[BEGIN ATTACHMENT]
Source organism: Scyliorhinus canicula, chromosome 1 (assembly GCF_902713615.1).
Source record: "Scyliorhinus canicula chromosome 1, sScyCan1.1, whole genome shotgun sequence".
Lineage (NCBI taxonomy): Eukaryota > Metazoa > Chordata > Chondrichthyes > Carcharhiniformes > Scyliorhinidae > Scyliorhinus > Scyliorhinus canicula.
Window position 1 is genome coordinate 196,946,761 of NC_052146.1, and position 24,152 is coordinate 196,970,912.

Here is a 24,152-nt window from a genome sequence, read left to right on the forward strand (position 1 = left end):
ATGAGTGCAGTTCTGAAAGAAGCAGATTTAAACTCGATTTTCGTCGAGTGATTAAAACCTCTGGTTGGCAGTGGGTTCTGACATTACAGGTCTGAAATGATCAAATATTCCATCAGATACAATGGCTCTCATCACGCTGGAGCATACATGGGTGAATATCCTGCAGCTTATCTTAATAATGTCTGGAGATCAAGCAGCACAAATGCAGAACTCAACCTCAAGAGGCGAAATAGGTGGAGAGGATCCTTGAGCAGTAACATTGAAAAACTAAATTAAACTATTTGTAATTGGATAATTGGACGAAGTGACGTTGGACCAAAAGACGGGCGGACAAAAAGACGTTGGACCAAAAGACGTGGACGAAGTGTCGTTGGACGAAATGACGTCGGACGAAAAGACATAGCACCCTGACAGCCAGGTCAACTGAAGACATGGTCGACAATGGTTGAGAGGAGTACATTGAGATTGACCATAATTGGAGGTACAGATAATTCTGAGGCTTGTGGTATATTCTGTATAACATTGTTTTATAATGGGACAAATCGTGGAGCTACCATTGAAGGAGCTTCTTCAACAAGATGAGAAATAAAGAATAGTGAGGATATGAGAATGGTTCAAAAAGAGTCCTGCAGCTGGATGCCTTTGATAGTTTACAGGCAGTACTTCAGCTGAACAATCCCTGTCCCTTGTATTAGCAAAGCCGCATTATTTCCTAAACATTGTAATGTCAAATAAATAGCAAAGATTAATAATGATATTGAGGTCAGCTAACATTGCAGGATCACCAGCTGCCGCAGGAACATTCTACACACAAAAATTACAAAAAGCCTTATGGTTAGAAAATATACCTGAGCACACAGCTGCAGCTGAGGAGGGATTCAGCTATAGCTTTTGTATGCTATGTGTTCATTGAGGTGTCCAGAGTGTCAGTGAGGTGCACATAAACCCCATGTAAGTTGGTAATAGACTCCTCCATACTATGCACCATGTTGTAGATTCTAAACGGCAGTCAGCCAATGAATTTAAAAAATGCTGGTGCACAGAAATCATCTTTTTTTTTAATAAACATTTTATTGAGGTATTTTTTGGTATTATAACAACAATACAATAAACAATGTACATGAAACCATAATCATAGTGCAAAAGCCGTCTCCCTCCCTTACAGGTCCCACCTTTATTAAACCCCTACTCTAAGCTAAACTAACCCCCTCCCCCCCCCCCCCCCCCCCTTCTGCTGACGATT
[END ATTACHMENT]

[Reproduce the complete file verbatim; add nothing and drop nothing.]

Source organism: Scyliorhinus canicula, chromosome 1 (assembly GCF_902713615.1).
Source record: "Scyliorhinus canicula chromosome 1, sScyCan1.1, whole genome shotgun sequence".
Lineage (NCBI taxonomy): Eukaryota > Metazoa > Chordata > Chondrichthyes > Carcharhiniformes > Scyliorhinidae > Scyliorhinus > Scyliorhinus canicula.
Window position 1 is genome coordinate 196,946,761 of NC_052146.1, and position 24,152 is coordinate 196,970,912.

Here is a 24,152-nt window from a genome sequence, read left to right on the forward strand (position 1 = left end):
ATGAGTGCAGTTCTGAAAGAAGCAGATTTAAACTCGATTTTCGTCGAGTGATTAAAACCTCTGGTTGGCAGTGGGTTCTGACATTACAGGTCTGAAATGATCAAATATTCCATCAGATACAATGGCTCTCATCACGCTGGAGCATACATGGGTGAATATCCTGCAGCTTATCTTAATAATGTCTGGAGATCAAGCAGCACAAATGCAGAACTCAACCTCAAGAGGCGAAATAGGTGGAGAGGATCCTTGAGCAGTAACATTGAAAAACTAAATTAAACTATTTGTAATTGGATAATTGGACGAAGTGACGTTGGACCAAAAGACGGGCGGACAAAAAGACGTTGGACCAAAAGACGTGGACGAAGTGTCGTTGGACGAAATGACGTCGGACGAAAAGACATAGCACCCTGACAGCCAGGTCAACTGAAGACATGGTCGACAATGGTTGAGAGGAGTACATTGAGATTGACCATAATTGGAGGTACAGATAATTCTGAGGCTTGTGGTATATTCTGTATAACATTGTTTTATAATGGGACAAATCGTGGAGCTACCATTGAAGGAGCTTCTTCAACAAGATGAGAAATAAAGAATAGTGAGGATATGAGAATGGTTCAAAAAGAGTCCTGCAGCTGGATGCCTTTGATAGTTTACAGGCAGTACTTCAGCTGAACAATCCCTGTCCCTTGTATTAGCAAAGCCGCATTATTTCCTAAACATTGTAATGTCAAATAAATAGCAAAGATTAATAATGATATTGAGGTCAGCTAACATTGCAGGATCACCAGCTGCCGCAGGAACATTCTACACACAAAAATTACAAAAAGCCTTATGGTTAGAAAATATACCTGAGCACACAGCTGCAGCTGAGGAGGGATTCAGCTATAGCTTTTGTATGCTATGTGTTCATTGAGGTGTCCAGAGTGTCAGTGAGGTGCACATAAACCCCATGTAAGTTGGTAATAGACTCCTCCATACTATGCACCATGTTGTAGATTCTAAACGGCAGTCAGCCAATGAATTTAAAAAATGCTGGTGCACAGAAATCATCTTTTTTTTTAATAAACATTTTATTGAGGTATTTTTTGGTATTATAACAACAATACAATAAACAATGTACATGAAACCATAATCATAGTGCAAAAGCCGTCTCCCTCCCTTACAGGTCCCACCTTTATTAAACCCCTACTCTAAGCTAAACTAACCCCCTCCCCCCCCCCCCCCCCCCCTTCTGCTGACGATT